The Bloomberg US Aggregate Bond Index is a widely used proxy for the US bond market. Despite historically low interest rates, the duration of the Index is still relatively high at 6.5 years. Duration measures the sensitivity of bonds to changes in interest rates. Investors should work with their financial professionals to seek bond funds that offer attractive yields without significant duration risk.
Duration of the Bloomberg US Aggregate Bond Index (1/31/78-3/31/22)
Indices are unmanaged and not available for direct investment. For illustrative purposes only. Data sources: Barclays Live, Bloomberg, and Hartford Funds, 4/22.
Select Hartford Funds With Short Duration*
Morningstar ratings for Mutual Fund I-Shares AND EXCHANGE-TRADED FUNDS ("ETFs")**
Talk to your financial professional about bond funds that seek to manage duration risk.
**ETFs are not mutual funds. Unlike traditional open-ended mutual funds, ETF shares are bought and sold in the secondary market through a stockbroker. ETFs trade on major stock exchanges and their prices will fluctuate throughout the day. Both ETFs and mutual funds are subject to risk and volatility.
Bloomberg US Aggregate Bond Index is composed of securities from the Bloomberg Government/Credit Bond Index, Mortgage-Backed Securities Index, Asset-Backed Securities Index, and Commercial Mortgage-Backed Securities Index.
“Bloomberg®” and any Bloomberg Index are service marks of Bloomberg Finance L.P. and its affiliates, including Bloomberg Index Services Limited (“BISL”), the administrator of the indices (collectively, “Bloomberg”) and have been licensed for use for certain purposes by Hartford Funds. Bloomberg is not affiliated with Hartford Funds, and Bloomberg does not approve, endorse, review, or recommend any Hartford Funds product. Bloomberg does not guarantee the timeliness, accurateness, or completeness of any data or information relating to Hartford Fund products.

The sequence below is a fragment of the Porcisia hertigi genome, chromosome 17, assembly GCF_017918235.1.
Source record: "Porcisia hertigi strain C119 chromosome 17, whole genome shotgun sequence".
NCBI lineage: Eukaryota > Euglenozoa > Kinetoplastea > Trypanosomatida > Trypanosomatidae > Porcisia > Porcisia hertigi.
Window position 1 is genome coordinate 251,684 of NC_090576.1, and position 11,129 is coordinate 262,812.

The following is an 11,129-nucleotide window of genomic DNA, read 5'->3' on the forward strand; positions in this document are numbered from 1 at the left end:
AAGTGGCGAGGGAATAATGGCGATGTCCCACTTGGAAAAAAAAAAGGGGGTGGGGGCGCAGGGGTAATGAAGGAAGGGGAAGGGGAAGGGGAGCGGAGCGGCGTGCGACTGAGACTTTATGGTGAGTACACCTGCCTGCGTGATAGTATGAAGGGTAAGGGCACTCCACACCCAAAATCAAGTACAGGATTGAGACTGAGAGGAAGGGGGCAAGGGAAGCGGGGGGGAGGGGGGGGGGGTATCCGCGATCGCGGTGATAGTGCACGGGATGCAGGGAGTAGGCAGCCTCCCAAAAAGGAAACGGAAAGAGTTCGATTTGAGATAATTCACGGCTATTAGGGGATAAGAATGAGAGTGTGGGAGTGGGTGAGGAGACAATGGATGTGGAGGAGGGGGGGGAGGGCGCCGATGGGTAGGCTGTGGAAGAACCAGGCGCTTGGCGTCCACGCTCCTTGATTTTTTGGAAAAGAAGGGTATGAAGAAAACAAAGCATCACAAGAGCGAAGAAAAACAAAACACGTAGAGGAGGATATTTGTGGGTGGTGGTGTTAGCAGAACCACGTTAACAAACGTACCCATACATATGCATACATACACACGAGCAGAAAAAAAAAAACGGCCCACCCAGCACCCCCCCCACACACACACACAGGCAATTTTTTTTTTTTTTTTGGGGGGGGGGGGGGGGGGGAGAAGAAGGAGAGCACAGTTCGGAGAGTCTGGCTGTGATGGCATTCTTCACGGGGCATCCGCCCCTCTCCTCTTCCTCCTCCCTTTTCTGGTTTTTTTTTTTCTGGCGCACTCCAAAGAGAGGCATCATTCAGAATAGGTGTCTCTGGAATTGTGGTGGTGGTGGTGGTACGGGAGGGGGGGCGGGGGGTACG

Important Risks: Investing involves risk, including the possible loss of principal. • Fixed income security risks include credit, liquidity, call, duration, and interest-rate risk. As interest rates rise, bond prices generally fall. • Municipal securities may be adversely impacted by state/local, political, economic, or market conditions. Investors may be subject to the federal Alternative Minimum Tax as well as state and local income taxes. Capital gains, if any, are taxable. • Loans can be difficult to value and less liquid than other types of debt instruments; they are also subject to nonpayment, collateral, bankruptcy, default, extension, prepayment and insolvency risks.
The Hartford Floating Rate Fund and Hartford Floating Rate High Income Fund should not be considered an alternative to CDs or money market funds. These Funds are for investors who are looking to complement their traditional fixed-income investments.
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